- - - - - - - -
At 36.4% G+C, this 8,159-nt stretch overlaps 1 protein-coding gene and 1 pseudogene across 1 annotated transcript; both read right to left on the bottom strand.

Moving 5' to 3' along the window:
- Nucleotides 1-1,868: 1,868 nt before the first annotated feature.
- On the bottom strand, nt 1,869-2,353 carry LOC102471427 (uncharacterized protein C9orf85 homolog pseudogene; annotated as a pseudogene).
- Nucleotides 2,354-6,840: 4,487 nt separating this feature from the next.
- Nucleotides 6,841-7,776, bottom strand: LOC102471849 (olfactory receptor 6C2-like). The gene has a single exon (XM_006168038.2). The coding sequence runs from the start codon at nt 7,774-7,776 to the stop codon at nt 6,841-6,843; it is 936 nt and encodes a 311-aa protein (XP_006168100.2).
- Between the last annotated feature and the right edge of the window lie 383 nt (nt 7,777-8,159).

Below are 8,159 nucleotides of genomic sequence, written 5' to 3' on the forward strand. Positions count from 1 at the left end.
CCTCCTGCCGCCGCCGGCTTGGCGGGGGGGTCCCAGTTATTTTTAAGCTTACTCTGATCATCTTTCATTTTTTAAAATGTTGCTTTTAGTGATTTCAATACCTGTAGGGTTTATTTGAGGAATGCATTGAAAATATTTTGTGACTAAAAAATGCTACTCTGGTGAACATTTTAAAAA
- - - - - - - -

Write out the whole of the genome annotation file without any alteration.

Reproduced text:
At 36.4% G+C, this 8,159-nt stretch overlaps 1 protein-coding gene and 1 pseudogene across 1 annotated transcript; both read right to left on the bottom strand.

Moving 5' to 3' along the window:
- Nucleotides 1-1,868: 1,868 nt before the first annotated feature.
- On the bottom strand, nt 1,869-2,353 carry LOC102471427 (uncharacterized protein C9orf85 homolog pseudogene; annotated as a pseudogene).
- Nucleotides 2,354-6,840: 4,487 nt separating this feature from the next.
- Nucleotides 6,841-7,776, bottom strand: LOC102471849 (olfactory receptor 6C2-like). The gene has a single exon (XM_006168038.2). The coding sequence runs from the start codon at nt 7,774-7,776 to the stop codon at nt 6,841-6,843; it is 936 nt and encodes a 311-aa protein (XP_006168100.2).
- Between the last annotated feature and the right edge of the window lie 383 nt (nt 7,777-8,159).

Below are 8,159 nucleotides of genomic sequence, written 5' to 3' on the forward strand. Positions count from 1 at the left end.
CCTCCTGCCGCCGCCGGCTTGGCGGGGGGGTCCCAGTTATTTTTAAGCTTACTCTGATCATCTTTCATTTTTTAAAATGTTGCTTTTAGTGATTTCAATACCTGTAGGGTTTATTTGAGGAATGCATTGAAAATATTTTGTGACTAAAAAATGCTACTCTGGTGAACATTTTAAAAA